Advertisement

MEDIA : Traffic Reporting Services Wage Battle for Airwaves

If the competition between the traffic reporting services in San Diego--Airwatch and Metro Traffic--could accurately be described as a war, then Metro appears to be winning it.

Metro is one of the largest traffic reporting services in the country, with outlets in more than 30 cities. It moved into San Diego two years ago, absorbed much of the service operated by the Auto Club of Southern California and, in effect, is driving a smaller operation out of business.

Until Metro appeared on the scene, Airwatch and the Auto Club were the largest services in San Diego. Airwatch, started by reporter Steve Springer in the early ‘80s, provided traffic reports for most of the large radio stations in town.

Times have changed. Metro now serves 24 stations, including KGTV (Channel 10), according to Metro director of operations Monica Zech. In recent months, longtime Airwatch clients KCBQ AM (1170) and FM (105.3) and KIFM (98.1) jumped to Metro.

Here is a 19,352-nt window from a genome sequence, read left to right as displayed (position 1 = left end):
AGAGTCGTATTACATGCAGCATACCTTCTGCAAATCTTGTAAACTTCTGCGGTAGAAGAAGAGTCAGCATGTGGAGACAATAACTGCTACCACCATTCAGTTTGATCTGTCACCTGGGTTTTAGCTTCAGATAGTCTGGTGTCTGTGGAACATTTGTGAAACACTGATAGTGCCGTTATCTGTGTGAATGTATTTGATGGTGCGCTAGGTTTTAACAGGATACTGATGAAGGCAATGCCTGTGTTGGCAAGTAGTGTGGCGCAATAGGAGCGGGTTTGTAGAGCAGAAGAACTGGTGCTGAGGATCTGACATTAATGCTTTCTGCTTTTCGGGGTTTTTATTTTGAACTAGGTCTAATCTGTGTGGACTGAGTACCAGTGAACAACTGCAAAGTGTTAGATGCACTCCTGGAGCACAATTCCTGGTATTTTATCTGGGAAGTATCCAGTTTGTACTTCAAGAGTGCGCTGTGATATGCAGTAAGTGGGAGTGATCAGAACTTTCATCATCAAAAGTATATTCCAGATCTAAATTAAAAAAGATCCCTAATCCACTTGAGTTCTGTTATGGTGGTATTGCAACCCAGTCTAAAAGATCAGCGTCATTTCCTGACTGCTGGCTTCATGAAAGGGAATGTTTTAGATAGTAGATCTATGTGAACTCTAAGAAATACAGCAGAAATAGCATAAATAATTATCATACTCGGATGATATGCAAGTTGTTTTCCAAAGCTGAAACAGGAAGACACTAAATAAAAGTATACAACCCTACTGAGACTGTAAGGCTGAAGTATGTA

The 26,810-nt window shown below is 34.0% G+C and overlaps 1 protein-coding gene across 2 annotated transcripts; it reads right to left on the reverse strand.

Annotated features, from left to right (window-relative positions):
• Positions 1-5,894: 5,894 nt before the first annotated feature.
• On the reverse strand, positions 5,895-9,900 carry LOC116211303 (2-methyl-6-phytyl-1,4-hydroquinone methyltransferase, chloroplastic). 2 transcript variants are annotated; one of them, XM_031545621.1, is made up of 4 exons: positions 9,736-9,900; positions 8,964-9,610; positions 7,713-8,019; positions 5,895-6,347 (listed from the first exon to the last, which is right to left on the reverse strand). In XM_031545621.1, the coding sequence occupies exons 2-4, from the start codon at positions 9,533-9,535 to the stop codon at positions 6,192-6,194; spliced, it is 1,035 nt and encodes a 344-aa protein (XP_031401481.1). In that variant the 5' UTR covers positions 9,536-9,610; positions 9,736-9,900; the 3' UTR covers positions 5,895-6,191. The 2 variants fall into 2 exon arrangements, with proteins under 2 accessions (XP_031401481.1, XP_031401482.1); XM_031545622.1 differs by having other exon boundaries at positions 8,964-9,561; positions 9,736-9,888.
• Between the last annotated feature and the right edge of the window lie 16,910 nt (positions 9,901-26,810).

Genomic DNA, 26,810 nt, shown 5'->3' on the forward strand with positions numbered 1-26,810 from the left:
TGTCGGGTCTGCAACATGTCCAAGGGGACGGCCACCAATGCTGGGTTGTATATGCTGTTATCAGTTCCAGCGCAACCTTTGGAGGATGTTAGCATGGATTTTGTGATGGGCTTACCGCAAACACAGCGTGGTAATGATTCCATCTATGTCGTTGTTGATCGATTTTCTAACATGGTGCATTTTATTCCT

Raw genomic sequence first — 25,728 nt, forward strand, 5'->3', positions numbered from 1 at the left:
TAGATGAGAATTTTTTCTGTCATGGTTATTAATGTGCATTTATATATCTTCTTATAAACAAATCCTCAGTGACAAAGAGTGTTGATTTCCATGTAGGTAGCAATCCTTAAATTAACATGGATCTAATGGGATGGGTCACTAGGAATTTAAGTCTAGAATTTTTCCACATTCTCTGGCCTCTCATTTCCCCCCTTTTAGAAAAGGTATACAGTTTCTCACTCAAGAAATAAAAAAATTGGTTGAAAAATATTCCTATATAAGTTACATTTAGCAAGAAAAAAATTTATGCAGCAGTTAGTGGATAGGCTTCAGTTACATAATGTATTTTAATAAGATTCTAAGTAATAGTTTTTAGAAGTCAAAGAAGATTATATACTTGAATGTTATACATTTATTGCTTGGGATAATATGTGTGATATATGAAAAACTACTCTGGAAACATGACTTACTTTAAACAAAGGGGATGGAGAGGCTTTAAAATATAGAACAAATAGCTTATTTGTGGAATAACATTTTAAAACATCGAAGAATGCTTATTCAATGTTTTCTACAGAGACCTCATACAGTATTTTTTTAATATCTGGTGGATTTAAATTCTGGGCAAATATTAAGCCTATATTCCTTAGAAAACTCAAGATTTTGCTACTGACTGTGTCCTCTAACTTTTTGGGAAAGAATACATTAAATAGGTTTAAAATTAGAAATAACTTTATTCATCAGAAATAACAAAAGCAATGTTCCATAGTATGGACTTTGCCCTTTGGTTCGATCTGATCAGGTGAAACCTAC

Advertisement

Airwatch, which also has an operation in Los Angeles, is believed to have about 10 San Diego clients, although no one would confirm that; Springer was out of town and Airwatch representatives didn’t return calls last week.

“We were told not to say anything” to a reporter, said a woman who answered the phone at Airwatch’s office when asked what year Springer started the company.

Although listeners may barely notice the difference between the services, survey after survey tells radio executives that traffic reports are extremely important to their commuting listeners. For that reason, station executives take traffic very seriously, and Metro has been aggressively pursuing Airwatch clients.